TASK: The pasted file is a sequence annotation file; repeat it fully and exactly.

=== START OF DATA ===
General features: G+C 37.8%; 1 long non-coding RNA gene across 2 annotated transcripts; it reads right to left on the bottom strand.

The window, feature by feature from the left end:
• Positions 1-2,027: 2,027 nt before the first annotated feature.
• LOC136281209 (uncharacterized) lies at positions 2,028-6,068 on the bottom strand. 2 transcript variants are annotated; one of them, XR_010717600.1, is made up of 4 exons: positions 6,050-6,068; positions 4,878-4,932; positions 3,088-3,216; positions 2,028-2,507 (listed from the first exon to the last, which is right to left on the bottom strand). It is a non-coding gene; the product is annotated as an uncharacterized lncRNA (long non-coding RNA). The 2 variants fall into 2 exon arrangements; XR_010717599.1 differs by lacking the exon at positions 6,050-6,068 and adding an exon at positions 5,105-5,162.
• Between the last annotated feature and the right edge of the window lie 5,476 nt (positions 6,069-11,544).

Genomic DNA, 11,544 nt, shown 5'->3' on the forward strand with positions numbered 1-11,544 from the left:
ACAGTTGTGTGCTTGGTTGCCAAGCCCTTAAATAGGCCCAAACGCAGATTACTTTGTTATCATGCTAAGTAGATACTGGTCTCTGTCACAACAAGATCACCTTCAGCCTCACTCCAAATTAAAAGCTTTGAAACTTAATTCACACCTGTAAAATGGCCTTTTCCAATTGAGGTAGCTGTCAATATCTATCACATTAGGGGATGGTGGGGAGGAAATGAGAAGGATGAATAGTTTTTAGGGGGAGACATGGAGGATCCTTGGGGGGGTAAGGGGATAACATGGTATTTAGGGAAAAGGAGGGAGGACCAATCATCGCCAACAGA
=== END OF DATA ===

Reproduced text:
General features: G+C 37.8%; 1 long non-coding RNA gene across 2 annotated transcripts; it reads right to left on the bottom strand.

The window, feature by feature from the left end:
• Positions 1-2,027: 2,027 nt before the first annotated feature.
• LOC136281209 (uncharacterized) lies at positions 2,028-6,068 on the bottom strand. 2 transcript variants are annotated; one of them, XR_010717600.1, is made up of 4 exons: positions 6,050-6,068; positions 4,878-4,932; positions 3,088-3,216; positions 2,028-2,507 (listed from the first exon to the last, which is right to left on the bottom strand). It is a non-coding gene; the product is annotated as an uncharacterized lncRNA (long non-coding RNA). The 2 variants fall into 2 exon arrangements; XR_010717599.1 differs by lacking the exon at positions 6,050-6,068 and adding an exon at positions 5,105-5,162.
• Between the last annotated feature and the right edge of the window lie 5,476 nt (positions 6,069-11,544).

Genomic DNA, 11,544 nt, shown 5'->3' on the forward strand with positions numbered 1-11,544 from the left:
ACAGTTGTGTGCTTGGTTGCCAAGCCCTTAAATAGGCCCAAACGCAGATTACTTTGTTATCATGCTAAGTAGATACTGGTCTCTGTCACAACAAGATCACCTTCAGCCTCACTCCAAATTAAAAGCTTTGAAACTTAATTCACACCTGTAAAATGGCCTTTTCCAATTGAGGTAGCTGTCAATATCTATCACATTAGGGGATGGTGGGGAGGAAATGAGAAGGATGAATAGTTTTTAGGGGGAGACATGGAGGATCCTTGGGGGGGTAAGGGGATAACATGGTATTTAGGGAAAAGGAGGGAGGACCAATCATCGCCAACAGA